The 'Next Phase' has been reached at the Waitakaruru Arboretum and Sculpture Park, with regular Sunday openings launched this month.
Located in an old quarry on the scenic Scotsman Valley Rd near Tauwhare the park is one of the Waikato's best kept secrets and a testament to the tenacity, foresight and general hard yakka of owners John and Dorothy Wakeling.
Half a lifetime's work has transformed 17.5ha of craggy greywacke pit filled with weeds, blackberry and gorse into an attractive ecological restoration project and adventure in arboriculture sporting features including sculptural installations, lakes and ponds, and architecturally-designed gazebo.
Over the years, with the help of many nurserymen, plant collectors, friends, relations and neighbours, the couple have planted more than 20,000 trees and shrubs.
The development plan included sections featuring the trees of different continents, a rock-garden collection of succulents and cacti, fernery, orchard and natives.
The Wakelings open the park as a venue for sculptors to work and display their creations and established the Waitakaruru Sculpture Trust which now totals 100 pieces of work following a recent donation of 30 creations.
The Sculpture Park and Arboretum was open to the public every day from 2004 to 2013.
Each year it hosted a schedule of exhibitions in support of charities including St John, Oxfam, Save the Children and Parentline.
Its quarry cliffs and pond have provided an attractive setting for musical performances.
By 2013 the park attracted nearly 10,000 visitors a year.
But in June of that year the trust closed the park because it could not attract enough funding to pay for maintenance.
Since then entry has been by appointment and visitors are asked to pay a fee. Visitor numbers have dropped to around 300.
Time has also marched on and the Wakelings, now in their 70s, realise that maintaining the park is beyond their physical abilities.
Developed concurrently with the highly successful Hamilton Gardens, the Waitakaruru Arboretum and Sculpture Park was reliant on Wwoofers (willing workers on organic farms) and a one-day-a-week gardener.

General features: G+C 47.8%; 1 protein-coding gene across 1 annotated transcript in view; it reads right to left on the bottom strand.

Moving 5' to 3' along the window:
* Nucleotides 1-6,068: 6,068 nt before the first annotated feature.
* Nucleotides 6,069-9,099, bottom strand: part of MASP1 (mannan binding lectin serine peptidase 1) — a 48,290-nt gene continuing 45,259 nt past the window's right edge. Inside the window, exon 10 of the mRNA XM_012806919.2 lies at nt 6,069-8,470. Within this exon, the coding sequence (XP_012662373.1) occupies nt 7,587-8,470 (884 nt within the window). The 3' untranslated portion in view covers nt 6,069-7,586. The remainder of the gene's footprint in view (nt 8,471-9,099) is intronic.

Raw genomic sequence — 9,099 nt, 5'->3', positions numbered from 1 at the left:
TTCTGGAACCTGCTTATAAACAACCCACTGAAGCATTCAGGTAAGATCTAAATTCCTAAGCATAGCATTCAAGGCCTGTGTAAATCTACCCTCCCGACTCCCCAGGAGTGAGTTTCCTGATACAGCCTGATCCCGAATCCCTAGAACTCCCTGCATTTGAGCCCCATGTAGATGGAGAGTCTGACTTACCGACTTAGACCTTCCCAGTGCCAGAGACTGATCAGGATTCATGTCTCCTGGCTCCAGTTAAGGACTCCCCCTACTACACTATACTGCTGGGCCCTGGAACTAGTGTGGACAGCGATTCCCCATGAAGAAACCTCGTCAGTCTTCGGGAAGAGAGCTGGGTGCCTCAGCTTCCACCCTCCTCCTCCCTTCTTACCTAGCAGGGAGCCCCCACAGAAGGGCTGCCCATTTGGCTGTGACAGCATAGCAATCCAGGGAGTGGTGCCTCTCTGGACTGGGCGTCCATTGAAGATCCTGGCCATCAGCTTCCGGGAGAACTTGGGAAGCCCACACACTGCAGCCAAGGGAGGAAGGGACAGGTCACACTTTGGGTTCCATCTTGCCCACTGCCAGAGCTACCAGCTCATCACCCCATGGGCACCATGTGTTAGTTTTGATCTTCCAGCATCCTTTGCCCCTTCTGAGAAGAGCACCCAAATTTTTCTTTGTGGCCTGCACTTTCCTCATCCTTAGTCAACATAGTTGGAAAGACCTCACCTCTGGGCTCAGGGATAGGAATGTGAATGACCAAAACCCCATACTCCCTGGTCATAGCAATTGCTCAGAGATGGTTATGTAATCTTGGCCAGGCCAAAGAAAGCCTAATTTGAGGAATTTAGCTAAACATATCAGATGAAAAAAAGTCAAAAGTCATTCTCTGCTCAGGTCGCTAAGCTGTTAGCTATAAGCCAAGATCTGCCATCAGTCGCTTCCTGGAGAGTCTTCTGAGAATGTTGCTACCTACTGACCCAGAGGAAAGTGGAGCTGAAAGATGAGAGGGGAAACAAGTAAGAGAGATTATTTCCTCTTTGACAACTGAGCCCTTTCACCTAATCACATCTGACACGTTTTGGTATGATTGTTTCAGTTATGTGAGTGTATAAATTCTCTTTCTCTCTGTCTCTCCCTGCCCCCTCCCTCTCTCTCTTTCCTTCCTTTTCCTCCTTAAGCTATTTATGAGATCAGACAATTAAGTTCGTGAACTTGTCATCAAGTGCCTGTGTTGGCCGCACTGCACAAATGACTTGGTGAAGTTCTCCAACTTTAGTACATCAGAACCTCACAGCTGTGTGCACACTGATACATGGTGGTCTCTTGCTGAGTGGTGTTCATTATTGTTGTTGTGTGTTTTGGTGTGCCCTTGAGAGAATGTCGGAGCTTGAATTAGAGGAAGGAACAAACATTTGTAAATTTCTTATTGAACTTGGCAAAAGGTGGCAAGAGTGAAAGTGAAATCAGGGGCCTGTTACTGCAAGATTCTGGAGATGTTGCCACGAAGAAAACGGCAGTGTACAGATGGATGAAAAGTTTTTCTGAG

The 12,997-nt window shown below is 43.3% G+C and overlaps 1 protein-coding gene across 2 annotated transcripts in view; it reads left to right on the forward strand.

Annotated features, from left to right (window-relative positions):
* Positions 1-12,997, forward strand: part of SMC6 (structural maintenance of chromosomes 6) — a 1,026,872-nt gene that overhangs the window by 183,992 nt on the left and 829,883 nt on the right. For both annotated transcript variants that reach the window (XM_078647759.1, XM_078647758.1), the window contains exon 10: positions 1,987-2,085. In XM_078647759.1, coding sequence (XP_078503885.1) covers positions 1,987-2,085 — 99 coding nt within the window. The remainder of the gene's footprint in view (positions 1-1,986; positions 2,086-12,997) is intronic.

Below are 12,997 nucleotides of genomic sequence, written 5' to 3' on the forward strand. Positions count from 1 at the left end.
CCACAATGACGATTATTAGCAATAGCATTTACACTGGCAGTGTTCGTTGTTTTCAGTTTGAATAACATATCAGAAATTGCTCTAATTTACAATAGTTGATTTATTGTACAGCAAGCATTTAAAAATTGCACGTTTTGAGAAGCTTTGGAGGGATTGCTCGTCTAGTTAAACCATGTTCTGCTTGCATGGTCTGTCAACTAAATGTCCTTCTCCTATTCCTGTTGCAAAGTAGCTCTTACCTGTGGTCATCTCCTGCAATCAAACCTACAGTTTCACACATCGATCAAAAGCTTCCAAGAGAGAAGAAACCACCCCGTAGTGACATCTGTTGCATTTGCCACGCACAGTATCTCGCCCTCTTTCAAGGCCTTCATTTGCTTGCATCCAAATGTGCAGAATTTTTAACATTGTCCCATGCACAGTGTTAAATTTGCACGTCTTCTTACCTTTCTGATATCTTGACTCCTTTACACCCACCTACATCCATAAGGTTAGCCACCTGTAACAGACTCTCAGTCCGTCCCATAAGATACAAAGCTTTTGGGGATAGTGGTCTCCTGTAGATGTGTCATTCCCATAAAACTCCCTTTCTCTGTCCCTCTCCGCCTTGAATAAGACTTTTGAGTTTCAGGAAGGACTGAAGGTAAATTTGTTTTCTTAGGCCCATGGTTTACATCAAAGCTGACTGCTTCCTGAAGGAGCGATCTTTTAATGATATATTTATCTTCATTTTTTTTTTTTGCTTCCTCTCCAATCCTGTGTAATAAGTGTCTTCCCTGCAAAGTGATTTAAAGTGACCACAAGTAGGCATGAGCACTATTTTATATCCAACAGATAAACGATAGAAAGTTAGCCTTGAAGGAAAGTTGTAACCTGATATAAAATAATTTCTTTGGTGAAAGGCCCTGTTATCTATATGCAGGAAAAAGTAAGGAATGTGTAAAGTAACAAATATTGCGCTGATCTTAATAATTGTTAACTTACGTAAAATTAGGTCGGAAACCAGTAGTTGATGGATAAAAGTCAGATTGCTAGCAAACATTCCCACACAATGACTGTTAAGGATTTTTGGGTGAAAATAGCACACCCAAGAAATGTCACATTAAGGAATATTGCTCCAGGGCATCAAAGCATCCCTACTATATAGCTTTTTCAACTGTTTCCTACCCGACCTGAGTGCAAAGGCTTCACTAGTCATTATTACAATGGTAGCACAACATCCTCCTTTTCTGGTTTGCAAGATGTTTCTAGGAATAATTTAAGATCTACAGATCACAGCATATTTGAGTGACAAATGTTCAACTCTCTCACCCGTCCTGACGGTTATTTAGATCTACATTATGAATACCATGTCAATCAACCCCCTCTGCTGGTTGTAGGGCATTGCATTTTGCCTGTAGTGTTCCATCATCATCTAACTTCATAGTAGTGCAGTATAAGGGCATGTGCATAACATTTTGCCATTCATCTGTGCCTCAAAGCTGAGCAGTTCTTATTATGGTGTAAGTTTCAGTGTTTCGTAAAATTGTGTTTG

They had approached the nearby district councils to get them to take the park on as a regional asset and cover the costs of maintenance, but with no takers.
As of September this year the Wakelings have stopped using Wwoofers and employed a full-time gardener.
"Up until now we've relied on Wwoofers but John is 75 this year and we've made the call to employ a full-time staff member," Dorothy said.
For some time the public could make an appointment to tour the park or pay a subscription fee and become a pass-holder through a link on its website which provided access to the park during park hours.
However, the park needs to attract about 6000 paying visitors a year to help cover the costs of maintenance so a decision was made to open on Sundays.
The park is one of the few accessible permanent forest (carbon) sinks registered under the ETS (Emissions Trading Scheme) and plans are for a family-oriented Creative Play weekend October 26-28.
"One of our aims is to come up with more ideas of ways in which people can enjoy the outdoors in the park," Dorothy says.
• What you need to know
The Waitakaruru Arboretum and Sculpture Park, 207 Scotsman Valley Rd, Further information www.sculpturepark.co.nz
Subscribe to the Park: Annual passes enable 364 day access, email for a form: email@example.com. The Sculpture Park is open every Sunday starting this Sunday from 10am to 5pm. The park is available to visit most other days by appointment, phone or email Office: 07 824 0733, firstname.lastname@example.org. 15yrs plus: $15, five to 14yrs: $5.